Later this week, I plan on blogging about “The All Girl Filling Station’s Last Reunion” which I mentioned in my last post, but I thought to kick things off I would discuss “The Program” which was the book I read just before starting this blog.
As most know, dystopian novels are all the rage in the past few years; The Hunger Games, The Matched series, Divergent and even The Giver made a comeback this past year. I think these books are so popular because they provide us with a way to distance ourselves from our reality. There is a lot of crap in the world- wars, politics, ISIS, hunger, AIDS, greed, abuse, divorce…. you get the picture. Dystopian novels offer a different way to look at the world. A new perspective. Not necessarily a better one. These books are far-fetched, but when we read them it’s a way to forget our problems.
When I bought “The Program” I wasn’t at Barnes and Noble to pick out the latest teen novel, really I have far too many books on my to be read list to be buying any at all (just ask my husband, literally stacks are waiting for me). But I saw the cover and was so drawn to it. Perhaps it was the shocking white with the bright yellow that caught my eye, but I had to pick it up just to check it out… I mean reading the back of the book wasn’t a crime, no one said I had to buy it…. *sigh* but then I read the back…..
Sloane knows better than to cry in front of anyone. With suicide now an international epidemic, one outburst could land her in The Program, the only proven course of treatment. Sloane’s parents have already lost one child; Sloane knows they’ll do anything to keep her alive. She also knows that everyone who’s been through The Program returns as a blank slate. Because their depression is gone—but so are their memories.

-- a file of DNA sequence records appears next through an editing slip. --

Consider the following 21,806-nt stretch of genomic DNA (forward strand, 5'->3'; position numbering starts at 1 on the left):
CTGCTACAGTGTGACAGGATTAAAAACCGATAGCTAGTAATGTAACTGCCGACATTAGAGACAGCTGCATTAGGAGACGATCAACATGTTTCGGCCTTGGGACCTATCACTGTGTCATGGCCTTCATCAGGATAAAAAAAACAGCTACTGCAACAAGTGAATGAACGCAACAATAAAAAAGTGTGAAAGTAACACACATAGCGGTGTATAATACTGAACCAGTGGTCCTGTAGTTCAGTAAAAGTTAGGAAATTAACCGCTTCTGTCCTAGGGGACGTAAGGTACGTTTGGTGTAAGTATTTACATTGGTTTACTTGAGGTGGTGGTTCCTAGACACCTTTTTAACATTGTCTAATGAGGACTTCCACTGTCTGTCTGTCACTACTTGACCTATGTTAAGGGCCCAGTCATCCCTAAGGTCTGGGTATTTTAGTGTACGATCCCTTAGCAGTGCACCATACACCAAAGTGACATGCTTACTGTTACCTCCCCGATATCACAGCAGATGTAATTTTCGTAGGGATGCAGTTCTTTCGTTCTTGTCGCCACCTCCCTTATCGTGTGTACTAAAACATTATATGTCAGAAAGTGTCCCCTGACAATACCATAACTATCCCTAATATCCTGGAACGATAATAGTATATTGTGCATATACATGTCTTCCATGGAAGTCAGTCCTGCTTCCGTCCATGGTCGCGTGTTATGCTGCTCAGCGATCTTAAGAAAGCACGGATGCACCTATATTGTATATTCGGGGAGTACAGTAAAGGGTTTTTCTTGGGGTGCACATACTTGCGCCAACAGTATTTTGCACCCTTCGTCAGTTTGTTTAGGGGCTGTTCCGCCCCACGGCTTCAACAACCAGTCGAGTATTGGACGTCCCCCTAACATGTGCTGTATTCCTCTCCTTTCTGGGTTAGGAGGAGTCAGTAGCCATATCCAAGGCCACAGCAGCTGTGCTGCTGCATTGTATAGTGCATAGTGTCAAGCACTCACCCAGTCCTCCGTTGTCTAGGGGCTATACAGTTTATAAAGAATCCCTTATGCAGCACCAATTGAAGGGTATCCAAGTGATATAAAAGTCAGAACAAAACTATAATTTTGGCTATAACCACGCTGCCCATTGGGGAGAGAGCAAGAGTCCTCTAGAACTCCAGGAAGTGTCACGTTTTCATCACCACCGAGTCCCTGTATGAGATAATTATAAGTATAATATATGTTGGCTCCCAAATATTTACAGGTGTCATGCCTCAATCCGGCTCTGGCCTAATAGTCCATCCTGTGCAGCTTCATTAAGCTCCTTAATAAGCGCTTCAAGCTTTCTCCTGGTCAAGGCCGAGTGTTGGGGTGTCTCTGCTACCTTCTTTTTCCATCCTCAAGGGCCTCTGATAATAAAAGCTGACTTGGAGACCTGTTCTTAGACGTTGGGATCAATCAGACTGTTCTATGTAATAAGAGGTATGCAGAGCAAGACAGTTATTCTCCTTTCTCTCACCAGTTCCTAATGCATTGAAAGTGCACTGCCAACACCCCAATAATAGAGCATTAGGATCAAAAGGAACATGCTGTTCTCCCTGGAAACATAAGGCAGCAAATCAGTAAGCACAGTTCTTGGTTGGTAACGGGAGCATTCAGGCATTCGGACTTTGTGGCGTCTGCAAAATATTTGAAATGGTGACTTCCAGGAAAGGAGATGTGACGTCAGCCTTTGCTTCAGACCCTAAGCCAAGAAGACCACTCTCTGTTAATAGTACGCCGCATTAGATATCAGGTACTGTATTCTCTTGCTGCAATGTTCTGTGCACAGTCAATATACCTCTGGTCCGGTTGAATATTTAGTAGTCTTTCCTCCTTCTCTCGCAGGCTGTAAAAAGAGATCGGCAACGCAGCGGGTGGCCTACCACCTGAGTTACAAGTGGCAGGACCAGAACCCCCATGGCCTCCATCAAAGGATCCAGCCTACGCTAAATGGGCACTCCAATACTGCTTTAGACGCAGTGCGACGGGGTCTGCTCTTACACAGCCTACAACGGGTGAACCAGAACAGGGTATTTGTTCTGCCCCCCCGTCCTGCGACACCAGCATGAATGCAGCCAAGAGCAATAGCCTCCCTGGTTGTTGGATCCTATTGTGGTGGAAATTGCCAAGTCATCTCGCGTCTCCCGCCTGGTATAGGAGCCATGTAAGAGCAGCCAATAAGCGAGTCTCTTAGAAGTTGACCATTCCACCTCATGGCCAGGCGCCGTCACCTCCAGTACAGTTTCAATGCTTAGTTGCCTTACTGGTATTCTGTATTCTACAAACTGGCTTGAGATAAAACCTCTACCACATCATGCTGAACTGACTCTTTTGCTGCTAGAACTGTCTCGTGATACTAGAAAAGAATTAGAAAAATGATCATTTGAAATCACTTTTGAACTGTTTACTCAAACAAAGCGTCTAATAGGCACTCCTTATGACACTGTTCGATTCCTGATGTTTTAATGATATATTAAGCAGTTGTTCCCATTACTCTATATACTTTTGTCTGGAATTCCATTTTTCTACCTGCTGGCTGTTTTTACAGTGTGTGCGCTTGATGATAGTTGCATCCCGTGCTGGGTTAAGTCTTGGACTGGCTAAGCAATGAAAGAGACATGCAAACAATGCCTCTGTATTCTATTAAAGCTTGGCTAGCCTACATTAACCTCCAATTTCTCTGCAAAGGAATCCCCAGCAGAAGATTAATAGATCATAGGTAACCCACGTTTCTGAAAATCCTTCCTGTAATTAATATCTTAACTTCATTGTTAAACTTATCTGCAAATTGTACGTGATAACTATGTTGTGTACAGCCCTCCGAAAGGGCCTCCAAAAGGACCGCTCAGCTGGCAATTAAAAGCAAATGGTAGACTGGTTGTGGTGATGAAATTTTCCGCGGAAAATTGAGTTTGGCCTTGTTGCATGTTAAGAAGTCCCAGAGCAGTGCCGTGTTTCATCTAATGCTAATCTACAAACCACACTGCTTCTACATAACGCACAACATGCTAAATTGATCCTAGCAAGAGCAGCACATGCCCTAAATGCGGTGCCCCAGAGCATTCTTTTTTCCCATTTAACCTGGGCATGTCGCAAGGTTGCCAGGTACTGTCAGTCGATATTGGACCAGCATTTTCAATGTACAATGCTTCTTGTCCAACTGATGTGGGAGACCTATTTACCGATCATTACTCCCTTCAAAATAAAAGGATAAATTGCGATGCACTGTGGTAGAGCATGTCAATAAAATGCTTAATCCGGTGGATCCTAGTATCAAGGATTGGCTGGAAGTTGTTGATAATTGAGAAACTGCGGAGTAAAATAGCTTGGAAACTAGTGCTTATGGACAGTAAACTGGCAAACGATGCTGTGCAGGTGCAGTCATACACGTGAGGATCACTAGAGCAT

Under constant surveillance at home and at school, Sloane puts on a brave face and keeps her feelings buried as deep as she can. The only person Sloane can be herself with is James. He’s promised to keep them both safe and out of treatment, and Sloane knows their love is strong enough to withstand anything. But despite the promises they made to each other, it’s getting harder to hide the truth. They are both growing weaker. Depression is setting in. And The Program is coming for them.
Well of course when I read that, I did in fact have to buy the book. I saw that word, suicide. And I thought, now that’s a different take on dystopia (really if I am being honest, this book is on the outskirts of dystopia, but it seemed to be the best group to place it.)
Sloane is very much a regular girl, extremely relatable and likable. She’s pretty without you hating her, and she’s had hardships in her life which make her all the more real. In other words, you’d want to be her friend. (spoiler alert) She is slowly losing her grasp on her life and being able to control what’s going on around her, being under 18 she doesn’t get to make the most important decisions for herself. She knows that they’re watching her because she lost her brother, then a friend was put in the program and her boyfriend, so it makes sense that being all alone with no one to talk to they would come for her. She and the other youths are terrified of the brainwashing from the program, the question she and her peers ask their parents when they bring up the program is “what if I’m with the person I am supposed to spend my life with and I don’t remember them when I get out.” It is a question that plays a large roll in this book, and it is what will keep you turning the page.
When placed in The Program she starts losing memories and trying like hell to keep a handle on the situation. She goes as far as taking “street drugs” to try and retain her memory. Once released into “normal” society she tries to make a new life, with people she’s never met before. Or maybe she had. She can’t remember. (End spoiler alert)
Suicide is a horrible reality, both in fiction and life, but what a clever novel this was. I enjoyed every page. I finished in two days. If dystopian novels or stories with a good fight are your thing, this is worth checking out. I will tell you though, it ends on a cliff hanger that will leave you wanting to rush out and get the next one. Lucky for us, it’s already been released 😉
Have any of you read “The Program”? Or have a view on dystopian novels? Comments are welcomed 🙂